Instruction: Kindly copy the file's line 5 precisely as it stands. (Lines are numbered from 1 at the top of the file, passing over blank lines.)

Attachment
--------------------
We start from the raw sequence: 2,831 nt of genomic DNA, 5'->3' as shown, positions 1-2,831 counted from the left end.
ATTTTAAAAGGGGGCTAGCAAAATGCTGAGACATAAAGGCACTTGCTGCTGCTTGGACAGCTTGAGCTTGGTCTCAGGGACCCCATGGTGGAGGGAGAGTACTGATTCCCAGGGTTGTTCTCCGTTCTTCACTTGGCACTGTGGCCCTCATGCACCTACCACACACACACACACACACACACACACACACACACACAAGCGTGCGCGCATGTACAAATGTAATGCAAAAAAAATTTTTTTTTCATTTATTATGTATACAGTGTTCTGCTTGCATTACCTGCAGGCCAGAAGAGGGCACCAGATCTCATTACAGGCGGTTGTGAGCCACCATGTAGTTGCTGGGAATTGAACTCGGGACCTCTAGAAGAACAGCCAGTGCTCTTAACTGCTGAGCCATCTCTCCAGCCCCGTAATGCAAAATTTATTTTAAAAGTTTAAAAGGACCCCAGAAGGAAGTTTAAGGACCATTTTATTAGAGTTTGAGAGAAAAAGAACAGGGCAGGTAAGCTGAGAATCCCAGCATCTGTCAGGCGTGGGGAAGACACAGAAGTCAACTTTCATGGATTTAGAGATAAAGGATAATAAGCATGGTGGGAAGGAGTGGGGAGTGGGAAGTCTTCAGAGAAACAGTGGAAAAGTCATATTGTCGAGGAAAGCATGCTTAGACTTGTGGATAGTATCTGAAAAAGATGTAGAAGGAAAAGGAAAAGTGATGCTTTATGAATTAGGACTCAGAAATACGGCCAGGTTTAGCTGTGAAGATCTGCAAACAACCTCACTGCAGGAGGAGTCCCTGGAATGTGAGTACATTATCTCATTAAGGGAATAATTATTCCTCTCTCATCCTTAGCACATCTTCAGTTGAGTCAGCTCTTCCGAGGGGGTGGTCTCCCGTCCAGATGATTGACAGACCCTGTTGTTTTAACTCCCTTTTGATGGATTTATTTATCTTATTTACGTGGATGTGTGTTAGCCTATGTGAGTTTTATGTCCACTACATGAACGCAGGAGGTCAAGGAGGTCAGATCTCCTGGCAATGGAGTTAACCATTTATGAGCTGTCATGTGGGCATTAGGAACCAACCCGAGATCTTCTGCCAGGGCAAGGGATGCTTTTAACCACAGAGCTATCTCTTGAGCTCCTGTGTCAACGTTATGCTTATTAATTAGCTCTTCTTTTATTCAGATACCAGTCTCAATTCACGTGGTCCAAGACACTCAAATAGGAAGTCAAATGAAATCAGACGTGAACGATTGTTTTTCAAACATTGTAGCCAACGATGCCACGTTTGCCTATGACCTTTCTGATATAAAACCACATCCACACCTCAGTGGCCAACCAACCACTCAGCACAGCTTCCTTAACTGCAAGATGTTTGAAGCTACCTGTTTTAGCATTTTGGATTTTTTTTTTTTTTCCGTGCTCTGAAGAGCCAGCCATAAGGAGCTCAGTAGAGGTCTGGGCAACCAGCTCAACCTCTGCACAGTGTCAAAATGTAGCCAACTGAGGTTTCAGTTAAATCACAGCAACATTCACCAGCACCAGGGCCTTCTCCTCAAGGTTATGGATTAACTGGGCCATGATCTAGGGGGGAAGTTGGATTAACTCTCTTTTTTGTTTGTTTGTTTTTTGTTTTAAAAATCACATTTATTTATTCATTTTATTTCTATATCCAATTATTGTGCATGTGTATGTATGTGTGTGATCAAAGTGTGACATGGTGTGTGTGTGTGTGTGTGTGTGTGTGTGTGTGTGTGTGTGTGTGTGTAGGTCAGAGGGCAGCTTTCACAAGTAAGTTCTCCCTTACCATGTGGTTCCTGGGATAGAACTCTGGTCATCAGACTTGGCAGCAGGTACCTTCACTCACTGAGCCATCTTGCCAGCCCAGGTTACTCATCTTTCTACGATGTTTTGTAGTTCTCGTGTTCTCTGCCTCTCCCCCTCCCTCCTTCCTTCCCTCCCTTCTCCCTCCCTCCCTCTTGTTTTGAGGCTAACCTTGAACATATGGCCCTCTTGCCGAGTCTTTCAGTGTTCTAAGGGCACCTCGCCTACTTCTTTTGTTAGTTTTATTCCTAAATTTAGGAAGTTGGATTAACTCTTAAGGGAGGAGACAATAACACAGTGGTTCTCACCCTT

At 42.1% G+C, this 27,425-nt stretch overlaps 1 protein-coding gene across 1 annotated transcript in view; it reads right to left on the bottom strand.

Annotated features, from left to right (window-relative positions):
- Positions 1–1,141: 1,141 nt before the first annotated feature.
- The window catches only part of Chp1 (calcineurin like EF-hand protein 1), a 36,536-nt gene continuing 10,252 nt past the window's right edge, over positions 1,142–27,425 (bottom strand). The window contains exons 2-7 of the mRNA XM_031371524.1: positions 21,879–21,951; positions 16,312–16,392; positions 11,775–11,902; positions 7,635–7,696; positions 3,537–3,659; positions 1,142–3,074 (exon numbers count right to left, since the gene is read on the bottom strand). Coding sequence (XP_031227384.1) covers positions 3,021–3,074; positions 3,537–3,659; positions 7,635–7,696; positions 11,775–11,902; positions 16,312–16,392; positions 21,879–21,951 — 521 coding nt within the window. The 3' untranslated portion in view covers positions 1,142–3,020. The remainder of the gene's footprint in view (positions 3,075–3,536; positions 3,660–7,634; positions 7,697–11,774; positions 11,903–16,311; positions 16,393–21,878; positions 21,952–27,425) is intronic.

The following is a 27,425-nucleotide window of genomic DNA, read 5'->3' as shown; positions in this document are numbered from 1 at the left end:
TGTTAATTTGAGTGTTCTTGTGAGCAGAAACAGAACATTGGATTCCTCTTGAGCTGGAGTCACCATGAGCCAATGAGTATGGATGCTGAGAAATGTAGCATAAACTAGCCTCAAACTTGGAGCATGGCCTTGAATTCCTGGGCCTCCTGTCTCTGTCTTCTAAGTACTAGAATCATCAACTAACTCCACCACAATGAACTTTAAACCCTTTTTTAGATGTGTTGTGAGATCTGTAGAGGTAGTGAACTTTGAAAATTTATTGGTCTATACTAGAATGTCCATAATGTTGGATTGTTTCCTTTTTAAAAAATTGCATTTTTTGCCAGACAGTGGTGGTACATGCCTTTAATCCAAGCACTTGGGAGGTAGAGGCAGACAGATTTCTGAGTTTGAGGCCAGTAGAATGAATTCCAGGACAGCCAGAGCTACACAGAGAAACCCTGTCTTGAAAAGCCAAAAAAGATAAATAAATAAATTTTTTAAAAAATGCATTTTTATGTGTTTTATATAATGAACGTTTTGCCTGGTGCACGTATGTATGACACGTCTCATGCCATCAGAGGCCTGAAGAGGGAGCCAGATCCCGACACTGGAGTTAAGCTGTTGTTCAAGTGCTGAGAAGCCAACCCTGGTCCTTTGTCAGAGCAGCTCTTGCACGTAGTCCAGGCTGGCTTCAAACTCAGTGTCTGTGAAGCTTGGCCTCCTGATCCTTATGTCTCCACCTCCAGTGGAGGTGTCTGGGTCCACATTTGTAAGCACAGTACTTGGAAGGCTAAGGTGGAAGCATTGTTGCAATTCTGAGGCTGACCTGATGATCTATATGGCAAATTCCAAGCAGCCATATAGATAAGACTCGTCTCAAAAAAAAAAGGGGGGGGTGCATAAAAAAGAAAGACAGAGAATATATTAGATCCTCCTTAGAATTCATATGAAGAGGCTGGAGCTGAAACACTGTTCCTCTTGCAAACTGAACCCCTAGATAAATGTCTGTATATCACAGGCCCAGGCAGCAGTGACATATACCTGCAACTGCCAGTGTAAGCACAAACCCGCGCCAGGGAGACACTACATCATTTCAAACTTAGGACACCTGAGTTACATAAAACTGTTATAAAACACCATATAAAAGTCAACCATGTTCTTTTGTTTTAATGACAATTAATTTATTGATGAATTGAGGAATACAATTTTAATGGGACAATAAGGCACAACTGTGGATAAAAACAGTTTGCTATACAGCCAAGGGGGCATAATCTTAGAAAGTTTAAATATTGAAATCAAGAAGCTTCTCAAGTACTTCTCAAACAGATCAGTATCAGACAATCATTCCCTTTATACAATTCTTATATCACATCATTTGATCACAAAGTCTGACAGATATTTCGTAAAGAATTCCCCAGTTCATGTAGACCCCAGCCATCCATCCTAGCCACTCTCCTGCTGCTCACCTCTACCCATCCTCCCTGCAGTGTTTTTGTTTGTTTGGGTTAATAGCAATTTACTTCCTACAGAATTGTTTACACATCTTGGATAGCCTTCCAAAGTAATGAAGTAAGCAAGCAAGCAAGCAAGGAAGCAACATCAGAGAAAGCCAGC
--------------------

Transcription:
- Positions 1–1,141: 1,141 nt before the first annotated feature.